In the tutorials section you will find two very simple examples of
TDD is a software development methodology where the requirements are converted into test cases before the functional implementation written.
Create test cases
Write the test
Write the functional implementation
Run the test
Refactor until all test passes
People who are new to testing might find this intimidating but if you look at the above sequence, it is an incredibly natural way to proceed.
If you look at steps 1. and 2. it should be clear that these steps could be carried out independently of the developer. So while the developer is working on some other piece of functional code (which they enjoy more), the PO or Domain Expert
is formally responsible for defining a quality requirements definition (which is their responsibility anyway).
can define the inputs and outputs to be used to cover all test cases.
generate the actual test cases if they are supported by a tool like DevMate.
Black Box Testing
You have probably heard about black box testing. If you are using TDD then you are, by definition, black box testing.
Equivalence Class Partitioning & Test Cases
The word is a bit scary, but the process is not. Equivalence Class Partitioning is the process of defining Equivalence Classes (sorry). This means we need to find all of the the necessary inputs to our method under test that will test all the requirements.
Note that this does not by definition mean 100% code coverage, but if your are using TDD properly and the developer has coded against the requirements, you should get 100% code coverage within the method under test.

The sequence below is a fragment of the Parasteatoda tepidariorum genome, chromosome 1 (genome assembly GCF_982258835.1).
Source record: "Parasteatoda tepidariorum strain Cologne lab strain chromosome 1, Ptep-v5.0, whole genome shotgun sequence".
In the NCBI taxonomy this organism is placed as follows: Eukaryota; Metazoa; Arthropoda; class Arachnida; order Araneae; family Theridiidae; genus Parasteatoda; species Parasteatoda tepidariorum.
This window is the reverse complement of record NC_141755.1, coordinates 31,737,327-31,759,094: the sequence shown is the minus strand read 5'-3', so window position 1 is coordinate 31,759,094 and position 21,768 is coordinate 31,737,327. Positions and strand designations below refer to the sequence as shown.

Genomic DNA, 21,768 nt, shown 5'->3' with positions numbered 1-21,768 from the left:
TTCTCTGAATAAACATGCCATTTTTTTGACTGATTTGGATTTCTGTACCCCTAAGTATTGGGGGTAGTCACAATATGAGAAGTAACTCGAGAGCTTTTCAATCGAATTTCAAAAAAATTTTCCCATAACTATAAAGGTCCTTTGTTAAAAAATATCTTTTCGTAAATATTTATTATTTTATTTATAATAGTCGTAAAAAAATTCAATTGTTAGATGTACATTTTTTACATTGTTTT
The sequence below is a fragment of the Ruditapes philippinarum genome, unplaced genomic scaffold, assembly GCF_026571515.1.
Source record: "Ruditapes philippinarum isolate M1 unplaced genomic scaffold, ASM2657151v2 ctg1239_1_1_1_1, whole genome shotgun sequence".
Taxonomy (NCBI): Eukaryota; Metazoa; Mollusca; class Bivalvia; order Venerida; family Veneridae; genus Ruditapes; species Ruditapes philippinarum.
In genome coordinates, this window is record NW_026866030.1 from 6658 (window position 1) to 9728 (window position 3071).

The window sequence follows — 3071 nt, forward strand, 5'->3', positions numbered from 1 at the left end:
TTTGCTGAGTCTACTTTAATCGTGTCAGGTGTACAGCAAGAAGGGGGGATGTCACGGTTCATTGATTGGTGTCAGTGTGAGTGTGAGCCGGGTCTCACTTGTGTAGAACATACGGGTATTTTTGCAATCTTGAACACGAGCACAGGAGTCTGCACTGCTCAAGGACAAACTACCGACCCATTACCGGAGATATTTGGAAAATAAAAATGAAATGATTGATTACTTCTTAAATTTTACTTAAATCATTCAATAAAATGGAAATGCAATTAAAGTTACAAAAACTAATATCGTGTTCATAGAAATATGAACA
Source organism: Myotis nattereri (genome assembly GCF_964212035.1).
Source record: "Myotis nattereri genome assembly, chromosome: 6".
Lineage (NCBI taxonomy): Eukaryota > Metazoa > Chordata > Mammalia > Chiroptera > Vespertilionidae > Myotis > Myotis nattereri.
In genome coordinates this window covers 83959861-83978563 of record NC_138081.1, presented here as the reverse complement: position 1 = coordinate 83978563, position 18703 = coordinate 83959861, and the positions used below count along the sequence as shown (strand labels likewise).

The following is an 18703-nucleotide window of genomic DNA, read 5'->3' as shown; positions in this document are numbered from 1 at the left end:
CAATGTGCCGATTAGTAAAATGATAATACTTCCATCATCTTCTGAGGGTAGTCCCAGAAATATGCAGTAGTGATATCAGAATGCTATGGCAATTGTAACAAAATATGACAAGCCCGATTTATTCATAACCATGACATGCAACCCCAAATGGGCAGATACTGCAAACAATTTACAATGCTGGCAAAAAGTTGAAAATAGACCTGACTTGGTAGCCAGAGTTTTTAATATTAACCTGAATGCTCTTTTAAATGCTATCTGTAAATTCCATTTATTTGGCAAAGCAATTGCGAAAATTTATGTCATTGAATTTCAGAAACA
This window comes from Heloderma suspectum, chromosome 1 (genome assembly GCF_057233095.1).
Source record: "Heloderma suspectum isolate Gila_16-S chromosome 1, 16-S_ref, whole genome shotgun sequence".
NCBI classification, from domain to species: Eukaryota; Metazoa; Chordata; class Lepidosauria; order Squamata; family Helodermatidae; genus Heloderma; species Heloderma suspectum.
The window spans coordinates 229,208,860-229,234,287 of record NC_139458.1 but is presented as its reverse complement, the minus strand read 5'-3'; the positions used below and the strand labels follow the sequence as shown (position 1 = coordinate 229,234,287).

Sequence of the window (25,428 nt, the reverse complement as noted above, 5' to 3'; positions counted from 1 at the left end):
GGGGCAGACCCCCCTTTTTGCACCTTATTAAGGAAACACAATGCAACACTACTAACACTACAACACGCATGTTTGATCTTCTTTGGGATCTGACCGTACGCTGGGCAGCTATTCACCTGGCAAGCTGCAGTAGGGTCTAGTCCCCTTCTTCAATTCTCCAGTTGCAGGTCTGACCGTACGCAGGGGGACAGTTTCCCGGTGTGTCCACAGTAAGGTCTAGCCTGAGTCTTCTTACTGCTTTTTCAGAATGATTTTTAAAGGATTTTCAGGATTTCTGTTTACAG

Visualizing with DevMate
DevMate is a very good way of not only handling the whole process right through to test code generation, it also helps us visualize the process of Equivalence Class Partitioning and the Test Cases.
The method under test
The parameter (there can be multiple parameters of course)
The Equivalence Classes
The possible outputs from our method under test given the given input Equivalence Classes
The test cases, the columns to the right, are generated with a button press based on defined inputs and outputs. You can see, for each test case, how the outputs have been defined to correspond to the inputs.
This table can be easily understood and even created by the PO, QA Engineer or Domain Expert, not just the developer. Where you are dealing with complex arguments, factory methods or custom assertions, you it would require the developer or a technical QA Engineer.
If you want to see this in more detail, please see Detailed configuration - step-by-step.
Write the unit test
With the requirements and test cases defined, we now write the unit test, even though we haven’t written any functional implementation of the method.
We won’t show a unit test being written as it’s beyond the scope of this page.
Generate the test automatically with DevMate
If you’ve defined your test cases in DevMate, generating the code is the press of a button. At this stage, your test would fail because you’ve not coded the implementation.
You can now code your implementation. Once you’re done, you re-run the test → refactor → re-run the test until your test (and all of its test cases) pass.
If you’re in pursuit of the highest quality, TDD is a superb way to go. Despite seeming foreign and intimidating to testing novices, it is surprisingly natural to use. In the medium and long term it will, without doubt, save you a lot of time even if you are a little bit slower in the short term.
DevMate can save developers up to 50% of the time spent writing tests and it encourages more people in the product team to take ownership and share the responsibility for more of the testing process.
Detailed configuration - step-by-step explains this in detail.